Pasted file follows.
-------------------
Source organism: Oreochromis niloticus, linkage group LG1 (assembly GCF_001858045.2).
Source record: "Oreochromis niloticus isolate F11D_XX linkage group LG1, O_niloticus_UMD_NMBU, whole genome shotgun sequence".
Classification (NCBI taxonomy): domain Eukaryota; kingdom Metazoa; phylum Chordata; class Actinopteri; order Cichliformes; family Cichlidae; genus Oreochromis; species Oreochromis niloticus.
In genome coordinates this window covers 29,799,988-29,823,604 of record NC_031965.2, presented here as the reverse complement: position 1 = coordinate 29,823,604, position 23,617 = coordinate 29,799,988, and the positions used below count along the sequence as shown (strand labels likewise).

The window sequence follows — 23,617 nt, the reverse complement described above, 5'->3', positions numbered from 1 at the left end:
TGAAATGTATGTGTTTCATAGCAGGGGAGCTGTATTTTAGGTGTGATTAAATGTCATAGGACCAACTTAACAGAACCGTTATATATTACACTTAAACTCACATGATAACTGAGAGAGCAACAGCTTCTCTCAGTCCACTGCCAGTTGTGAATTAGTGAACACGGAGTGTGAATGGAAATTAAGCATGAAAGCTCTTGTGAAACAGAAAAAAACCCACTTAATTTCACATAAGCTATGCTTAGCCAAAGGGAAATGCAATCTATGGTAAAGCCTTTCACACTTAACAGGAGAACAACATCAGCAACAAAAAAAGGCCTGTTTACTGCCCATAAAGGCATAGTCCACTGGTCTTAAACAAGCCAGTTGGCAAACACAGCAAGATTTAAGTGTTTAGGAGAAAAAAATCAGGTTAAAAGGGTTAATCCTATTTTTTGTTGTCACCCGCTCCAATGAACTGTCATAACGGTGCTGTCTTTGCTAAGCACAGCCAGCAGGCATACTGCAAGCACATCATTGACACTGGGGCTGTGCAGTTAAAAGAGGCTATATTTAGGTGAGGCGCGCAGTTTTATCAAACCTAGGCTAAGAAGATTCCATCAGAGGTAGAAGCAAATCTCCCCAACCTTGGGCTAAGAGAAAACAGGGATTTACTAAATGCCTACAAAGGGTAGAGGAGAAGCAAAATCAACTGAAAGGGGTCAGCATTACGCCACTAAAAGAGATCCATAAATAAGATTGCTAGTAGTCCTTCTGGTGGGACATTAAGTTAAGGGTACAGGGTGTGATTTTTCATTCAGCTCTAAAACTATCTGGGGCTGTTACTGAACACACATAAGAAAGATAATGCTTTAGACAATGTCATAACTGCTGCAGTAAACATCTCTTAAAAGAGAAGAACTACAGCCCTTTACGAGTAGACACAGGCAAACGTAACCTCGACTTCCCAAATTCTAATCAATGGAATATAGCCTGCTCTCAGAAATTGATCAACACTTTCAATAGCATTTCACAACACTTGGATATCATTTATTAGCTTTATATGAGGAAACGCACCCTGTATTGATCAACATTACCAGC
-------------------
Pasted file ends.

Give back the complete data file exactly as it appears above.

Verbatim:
Source organism: Oreochromis niloticus, linkage group LG1 (assembly GCF_001858045.2).
Source record: "Oreochromis niloticus isolate F11D_XX linkage group LG1, O_niloticus_UMD_NMBU, whole genome shotgun sequence".
Classification (NCBI taxonomy): domain Eukaryota; kingdom Metazoa; phylum Chordata; class Actinopteri; order Cichliformes; family Cichlidae; genus Oreochromis; species Oreochromis niloticus.
In genome coordinates this window covers 29,799,988-29,823,604 of record NC_031965.2, presented here as the reverse complement: position 1 = coordinate 29,823,604, position 23,617 = coordinate 29,799,988, and the positions used below count along the sequence as shown (strand labels likewise).

The window sequence follows — 23,617 nt, the reverse complement described above, 5'->3', positions numbered from 1 at the left end:
TGAAATGTATGTGTTTCATAGCAGGGGAGCTGTATTTTAGGTGTGATTAAATGTCATAGGACCAACTTAACAGAACCGTTATATATTACACTTAAACTCACATGATAACTGAGAGAGCAACAGCTTCTCTCAGTCCACTGCCAGTTGTGAATTAGTGAACACGGAGTGTGAATGGAAATTAAGCATGAAAGCTCTTGTGAAACAGAAAAAAACCCACTTAATTTCACATAAGCTATGCTTAGCCAAAGGGAAATGCAATCTATGGTAAAGCCTTTCACACTTAACAGGAGAACAACATCAGCAACAAAAAAAGGCCTGTTTACTGCCCATAAAGGCATAGTCCACTGGTCTTAAACAAGCCAGTTGGCAAACACAGCAAGATTTAAGTGTTTAGGAGAAAAAAATCAGGTTAAAAGGGTTAATCCTATTTTTTGTTGTCACCCGCTCCAATGAACTGTCATAACGGTGCTGTCTTTGCTAAGCACAGCCAGCAGGCATACTGCAAGCACATCATTGACACTGGGGCTGTGCAGTTAAAAGAGGCTATATTTAGGTGAGGCGCGCAGTTTTATCAAACCTAGGCTAAGAAGATTCCATCAGAGGTAGAAGCAAATCTCCCCAACCTTGGGCTAAGAGAAAACAGGGATTTACTAAATGCCTACAAAGGGTAGAGGAGAAGCAAAATCAACTGAAAGGGGTCAGCATTACGCCACTAAAAGAGATCCATAAATAAGATTGCTAGTAGTCCTTCTGGTGGGACATTAAGTTAAGGGTACAGGGTGTGATTTTTCATTCAGCTCTAAAACTATCTGGGGCTGTTACTGAACACACATAAGAAAGATAATGCTTTAGACAATGTCATAACTGCTGCAGTAAACATCTCTTAAAAGAGAAGAACTACAGCCCTTTACGAGTAGACACAGGCAAACGTAACCTCGACTTCCCAAATTCTAATCAATGGAATATAGCCTGCTCTCAGAAATTGATCAACACTTTCAATAGCATTTCACAACACTTGGATATCATTTATTAGCTTTATATGAGGAAACGCACCCTGTATTGATCAACATTACCAGC